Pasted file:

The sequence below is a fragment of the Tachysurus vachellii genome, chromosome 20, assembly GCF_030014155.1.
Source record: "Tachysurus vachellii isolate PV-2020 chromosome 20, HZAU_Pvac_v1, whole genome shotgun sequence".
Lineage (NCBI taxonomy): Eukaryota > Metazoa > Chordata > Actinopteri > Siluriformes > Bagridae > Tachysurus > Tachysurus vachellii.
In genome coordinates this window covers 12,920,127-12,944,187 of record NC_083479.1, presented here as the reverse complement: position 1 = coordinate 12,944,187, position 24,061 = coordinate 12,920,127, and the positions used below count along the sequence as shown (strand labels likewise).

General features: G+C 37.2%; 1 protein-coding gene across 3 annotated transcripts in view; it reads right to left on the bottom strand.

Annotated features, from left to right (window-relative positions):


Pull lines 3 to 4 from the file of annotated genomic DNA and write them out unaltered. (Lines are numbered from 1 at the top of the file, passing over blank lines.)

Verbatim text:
Lineage (NCBI taxonomy): Eukaryota > Metazoa > Chordata > Actinopteri > Siluriformes > Bagridae > Tachysurus > Tachysurus vachellii.
In genome coordinates this window covers 12,920,127-12,944,187 of record NC_083479.1, presented here as the reverse complement: position 1 = coordinate 12,944,187, position 24,061 = coordinate 12,920,127, and the positions used below count along the sequence as shown (strand labels likewise).